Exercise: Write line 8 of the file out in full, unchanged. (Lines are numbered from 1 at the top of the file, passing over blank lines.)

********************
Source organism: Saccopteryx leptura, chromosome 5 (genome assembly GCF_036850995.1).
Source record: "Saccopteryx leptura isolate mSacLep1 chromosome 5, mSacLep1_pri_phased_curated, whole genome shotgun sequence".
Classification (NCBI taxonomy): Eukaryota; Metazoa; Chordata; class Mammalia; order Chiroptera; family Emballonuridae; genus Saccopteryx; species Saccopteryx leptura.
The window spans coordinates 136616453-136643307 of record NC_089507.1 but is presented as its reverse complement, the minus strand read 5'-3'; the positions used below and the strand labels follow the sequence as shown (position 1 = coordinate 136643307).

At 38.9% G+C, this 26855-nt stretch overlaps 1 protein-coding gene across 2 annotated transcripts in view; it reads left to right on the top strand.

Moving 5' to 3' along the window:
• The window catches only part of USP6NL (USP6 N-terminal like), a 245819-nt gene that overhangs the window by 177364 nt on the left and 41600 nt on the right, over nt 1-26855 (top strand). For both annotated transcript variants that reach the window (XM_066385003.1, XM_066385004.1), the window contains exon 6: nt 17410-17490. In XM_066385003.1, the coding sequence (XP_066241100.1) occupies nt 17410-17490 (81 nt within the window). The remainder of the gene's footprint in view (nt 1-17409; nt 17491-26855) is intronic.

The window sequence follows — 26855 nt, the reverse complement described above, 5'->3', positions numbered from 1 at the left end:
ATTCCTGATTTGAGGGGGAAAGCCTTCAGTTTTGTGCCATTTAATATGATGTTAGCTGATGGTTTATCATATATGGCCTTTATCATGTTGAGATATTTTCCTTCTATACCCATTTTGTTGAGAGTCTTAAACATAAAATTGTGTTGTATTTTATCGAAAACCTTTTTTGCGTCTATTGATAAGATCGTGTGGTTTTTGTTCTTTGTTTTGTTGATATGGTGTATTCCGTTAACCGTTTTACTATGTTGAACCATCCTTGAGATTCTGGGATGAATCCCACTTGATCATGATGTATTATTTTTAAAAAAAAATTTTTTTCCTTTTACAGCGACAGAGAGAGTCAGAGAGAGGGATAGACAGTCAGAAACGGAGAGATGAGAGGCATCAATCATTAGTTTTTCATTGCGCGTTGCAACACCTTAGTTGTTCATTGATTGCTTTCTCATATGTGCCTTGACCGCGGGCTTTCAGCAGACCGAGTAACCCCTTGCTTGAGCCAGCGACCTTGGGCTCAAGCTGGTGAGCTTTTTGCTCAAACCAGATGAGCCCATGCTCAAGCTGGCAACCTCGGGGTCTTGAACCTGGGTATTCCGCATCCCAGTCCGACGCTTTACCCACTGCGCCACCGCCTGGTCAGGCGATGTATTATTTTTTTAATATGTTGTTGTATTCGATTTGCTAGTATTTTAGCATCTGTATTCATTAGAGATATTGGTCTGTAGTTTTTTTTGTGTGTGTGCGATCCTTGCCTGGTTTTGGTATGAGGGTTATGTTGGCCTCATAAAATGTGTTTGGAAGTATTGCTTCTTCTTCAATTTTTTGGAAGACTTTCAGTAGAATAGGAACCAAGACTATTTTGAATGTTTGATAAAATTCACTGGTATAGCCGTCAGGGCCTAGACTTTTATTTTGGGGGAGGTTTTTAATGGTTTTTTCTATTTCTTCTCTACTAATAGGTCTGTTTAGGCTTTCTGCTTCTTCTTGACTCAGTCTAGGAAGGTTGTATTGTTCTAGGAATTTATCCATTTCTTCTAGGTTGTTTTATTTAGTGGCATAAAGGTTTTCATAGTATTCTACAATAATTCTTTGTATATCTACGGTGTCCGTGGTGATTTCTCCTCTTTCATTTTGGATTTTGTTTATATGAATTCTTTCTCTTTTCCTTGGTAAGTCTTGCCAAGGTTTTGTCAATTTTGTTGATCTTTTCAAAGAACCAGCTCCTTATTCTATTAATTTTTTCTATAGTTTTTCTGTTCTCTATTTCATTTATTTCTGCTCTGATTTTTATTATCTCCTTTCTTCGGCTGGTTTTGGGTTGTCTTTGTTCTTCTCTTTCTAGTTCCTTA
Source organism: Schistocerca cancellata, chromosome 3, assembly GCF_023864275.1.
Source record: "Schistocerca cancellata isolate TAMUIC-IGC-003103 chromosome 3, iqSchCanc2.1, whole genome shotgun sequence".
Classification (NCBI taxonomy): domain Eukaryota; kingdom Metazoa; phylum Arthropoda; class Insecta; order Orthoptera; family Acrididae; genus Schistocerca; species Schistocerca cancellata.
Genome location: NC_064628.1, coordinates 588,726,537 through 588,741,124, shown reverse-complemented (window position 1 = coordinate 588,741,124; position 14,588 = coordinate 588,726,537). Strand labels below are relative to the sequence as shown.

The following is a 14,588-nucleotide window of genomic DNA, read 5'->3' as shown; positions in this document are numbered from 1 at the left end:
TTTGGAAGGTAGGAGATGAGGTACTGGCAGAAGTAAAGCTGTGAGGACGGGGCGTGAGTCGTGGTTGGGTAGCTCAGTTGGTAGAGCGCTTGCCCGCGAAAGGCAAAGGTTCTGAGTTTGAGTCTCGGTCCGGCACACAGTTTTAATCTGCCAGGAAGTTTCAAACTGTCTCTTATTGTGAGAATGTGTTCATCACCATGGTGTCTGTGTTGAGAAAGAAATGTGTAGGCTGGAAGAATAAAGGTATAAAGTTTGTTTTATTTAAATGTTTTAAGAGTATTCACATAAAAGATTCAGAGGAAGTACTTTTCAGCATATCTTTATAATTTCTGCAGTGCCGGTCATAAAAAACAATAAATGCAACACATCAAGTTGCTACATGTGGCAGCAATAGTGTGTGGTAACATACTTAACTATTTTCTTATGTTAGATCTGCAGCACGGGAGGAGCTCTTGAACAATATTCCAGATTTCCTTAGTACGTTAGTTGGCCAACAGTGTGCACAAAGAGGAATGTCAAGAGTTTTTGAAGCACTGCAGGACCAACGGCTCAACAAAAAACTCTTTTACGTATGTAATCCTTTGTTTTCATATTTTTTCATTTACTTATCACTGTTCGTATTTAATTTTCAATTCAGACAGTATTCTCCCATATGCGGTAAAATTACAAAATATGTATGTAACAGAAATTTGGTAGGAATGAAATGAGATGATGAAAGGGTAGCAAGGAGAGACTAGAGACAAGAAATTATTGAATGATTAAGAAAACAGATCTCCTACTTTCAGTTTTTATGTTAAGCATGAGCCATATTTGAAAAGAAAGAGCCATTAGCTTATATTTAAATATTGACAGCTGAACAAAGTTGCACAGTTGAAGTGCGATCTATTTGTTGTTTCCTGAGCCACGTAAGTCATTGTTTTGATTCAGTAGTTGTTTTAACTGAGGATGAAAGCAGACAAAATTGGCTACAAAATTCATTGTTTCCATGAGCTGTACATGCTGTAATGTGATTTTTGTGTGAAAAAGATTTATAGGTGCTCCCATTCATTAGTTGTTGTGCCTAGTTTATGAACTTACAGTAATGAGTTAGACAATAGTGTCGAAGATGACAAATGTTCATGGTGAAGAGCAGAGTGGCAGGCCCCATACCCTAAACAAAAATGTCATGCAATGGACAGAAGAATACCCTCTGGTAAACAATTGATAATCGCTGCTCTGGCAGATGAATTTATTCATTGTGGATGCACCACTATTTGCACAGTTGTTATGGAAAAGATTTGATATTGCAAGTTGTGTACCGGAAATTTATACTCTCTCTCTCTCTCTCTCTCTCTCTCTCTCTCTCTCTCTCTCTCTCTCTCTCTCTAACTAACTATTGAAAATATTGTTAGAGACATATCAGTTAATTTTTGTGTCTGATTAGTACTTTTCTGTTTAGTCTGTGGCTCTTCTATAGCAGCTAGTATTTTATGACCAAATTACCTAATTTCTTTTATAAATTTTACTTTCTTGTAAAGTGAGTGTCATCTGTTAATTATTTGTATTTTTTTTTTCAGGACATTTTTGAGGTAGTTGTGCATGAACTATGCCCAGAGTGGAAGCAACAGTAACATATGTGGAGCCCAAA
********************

The window sequence follows — 26855 nt, the reverse complement described above, 5'->3', positions numbered from 1 at the left end: